Coding Tutorials Blog

How to use Neo4j Graph Database in your Node Project (Express, Koa, Fastify, etc.)

September 25, 2021

If you haven’t seen it before, I highly recommend first watch this video from fireship on 7 Different Database Paradigms.

Neo4J

Neo4j, a Graph Database, recently released their managed database service Aura which has a free tier. This means us developers can take Neo4J out for a proper test drive and see if this is truly the database of our dreams. In this guide I’ll show you how to setup your connections and models in node so that way you can then import and use in your app. The basic idea doesn’t really change from language to language.

Step #1 - Setup

  • Create a new aura account
  • It will immediately take you to create a database, give it a name and select blank
  • copy the login credentials given
  • wait a few minutes for the database to generate itself
  • once it’s done spinning up copy over the DB URI under connect

Step #2 - Setup Node Project

  • create a folder for your project
  • npm init -y
  • Then we will install the Neo4J Object Graph Mapper (OGM) npm install @neo4j/graphql-ogm
  • Then we will install the Neo4J drivers and graphql npm install graphql neo4j-driver
  • install dotenv npm install dotenv
  • create a .db.env file, fill it in with your DB details
URI=neo4j+s://XXXXXXXX.databases.neo4j.io
DB_USERNAME=neo4j
DB_PASSWORD=XXXXXXXXXXXXXXXXXXXXXXXXXXXXXXXXXXX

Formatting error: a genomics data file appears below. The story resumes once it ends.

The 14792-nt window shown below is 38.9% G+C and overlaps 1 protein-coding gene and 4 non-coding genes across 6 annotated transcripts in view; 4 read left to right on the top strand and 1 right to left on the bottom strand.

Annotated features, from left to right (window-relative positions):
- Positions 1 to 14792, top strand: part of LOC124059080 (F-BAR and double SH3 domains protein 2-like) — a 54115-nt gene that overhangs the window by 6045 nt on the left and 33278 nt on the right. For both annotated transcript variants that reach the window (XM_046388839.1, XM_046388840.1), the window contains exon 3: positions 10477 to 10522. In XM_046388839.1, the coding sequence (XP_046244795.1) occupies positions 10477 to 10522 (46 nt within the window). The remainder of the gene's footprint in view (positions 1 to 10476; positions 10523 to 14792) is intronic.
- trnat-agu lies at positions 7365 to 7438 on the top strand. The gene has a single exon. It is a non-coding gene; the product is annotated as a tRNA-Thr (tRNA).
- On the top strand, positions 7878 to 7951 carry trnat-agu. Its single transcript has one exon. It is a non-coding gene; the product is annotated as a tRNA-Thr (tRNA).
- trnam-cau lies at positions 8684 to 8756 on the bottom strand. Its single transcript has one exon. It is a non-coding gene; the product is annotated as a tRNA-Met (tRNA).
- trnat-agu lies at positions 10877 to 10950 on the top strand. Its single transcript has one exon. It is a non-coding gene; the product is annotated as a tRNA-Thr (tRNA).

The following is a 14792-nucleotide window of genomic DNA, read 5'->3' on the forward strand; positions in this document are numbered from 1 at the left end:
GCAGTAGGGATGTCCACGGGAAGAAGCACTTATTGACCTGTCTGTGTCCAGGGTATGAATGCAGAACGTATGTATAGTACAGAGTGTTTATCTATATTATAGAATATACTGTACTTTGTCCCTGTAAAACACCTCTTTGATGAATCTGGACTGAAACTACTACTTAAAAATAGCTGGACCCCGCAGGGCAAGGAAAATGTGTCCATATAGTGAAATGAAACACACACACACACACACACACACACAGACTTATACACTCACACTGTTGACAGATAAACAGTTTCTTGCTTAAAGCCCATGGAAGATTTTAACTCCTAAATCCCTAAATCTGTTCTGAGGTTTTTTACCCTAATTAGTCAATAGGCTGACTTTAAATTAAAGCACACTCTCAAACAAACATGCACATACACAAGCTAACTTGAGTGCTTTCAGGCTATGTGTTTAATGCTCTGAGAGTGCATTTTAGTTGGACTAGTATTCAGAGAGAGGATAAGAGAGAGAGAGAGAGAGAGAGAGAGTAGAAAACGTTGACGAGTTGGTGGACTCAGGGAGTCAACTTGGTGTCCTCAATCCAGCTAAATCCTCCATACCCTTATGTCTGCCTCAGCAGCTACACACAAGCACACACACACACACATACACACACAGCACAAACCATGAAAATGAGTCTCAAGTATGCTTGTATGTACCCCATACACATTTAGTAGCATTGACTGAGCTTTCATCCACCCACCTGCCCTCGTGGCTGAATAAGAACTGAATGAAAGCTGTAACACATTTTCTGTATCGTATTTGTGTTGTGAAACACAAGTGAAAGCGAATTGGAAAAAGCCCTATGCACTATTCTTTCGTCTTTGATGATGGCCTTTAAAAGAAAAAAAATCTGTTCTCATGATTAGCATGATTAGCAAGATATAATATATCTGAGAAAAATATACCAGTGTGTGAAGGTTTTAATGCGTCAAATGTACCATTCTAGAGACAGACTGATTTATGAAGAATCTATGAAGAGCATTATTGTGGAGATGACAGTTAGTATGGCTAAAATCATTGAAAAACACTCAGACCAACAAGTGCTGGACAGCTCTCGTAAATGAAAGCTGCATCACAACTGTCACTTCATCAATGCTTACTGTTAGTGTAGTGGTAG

• create a .gitignore file
.env
.db.env
/node_modules
  • create a file called connection.js
// get env variables
require("dotenv").config({ path: "./.db.env" });
const { URI, DB_USERNAME, DB_PASSWORD } = process.env;

//Import Dependencies
const { OGM } = require("@neo4j/graphql-ogm");
const neo4j = require("neo4j-driver");

// Define your models and relationships using graphql type syntax
const typeDefs = `
    type Dog {
        id: ID
        name: String
        age: Int
    }
`;

// Establish Neo4J Connection using Neo4j drivers
const driver = neo4j.driver(URI, neo4j.auth.basic(DB_USERNAME, DB_PASSWORD));

// Connect our typedefs and connection to the OGM
const ogm = new OGM({ typeDefs, driver });

// create a model that refers to one of defined types
const Dog = ogm.model("Dog");

// export all my models
module.exports = {
    Dog
}

Now you can import our dog model into any project you have to interact with the database. Here is an example:

  • Creating a Dog
const {Dog} = require("./connection")

const query = async () => {
    const result = await Dog.create({input: [{name: "Spot", age: 8}]})
    console.log(result)
}

query()
  • Getting all Dogs
const {Dog} = require("./connection")

const query = async () => {
    const result = await Dog.find()
    console.log(result)
}

query()
  • Updating a Dog
const {Dog} = require("./connection")

const query = async () => {
    const result = await Dog.update({
        where: {name: "Spot"},
        update: {name: "Spot II"}
    })
    console.log(result)
}

query()
  • Deleting a Dog
const { Dog } = require("./connection");

const query = async () => {
  const result = await Dog.delete({
    where: { name: "Spot II" },
  });
  console.log(result);
};

query();

Conclusion

It’s not hard to use Neo4J and it makes defining your relationships using the GraphQL syntax very straightforward. Read more here on the documentation


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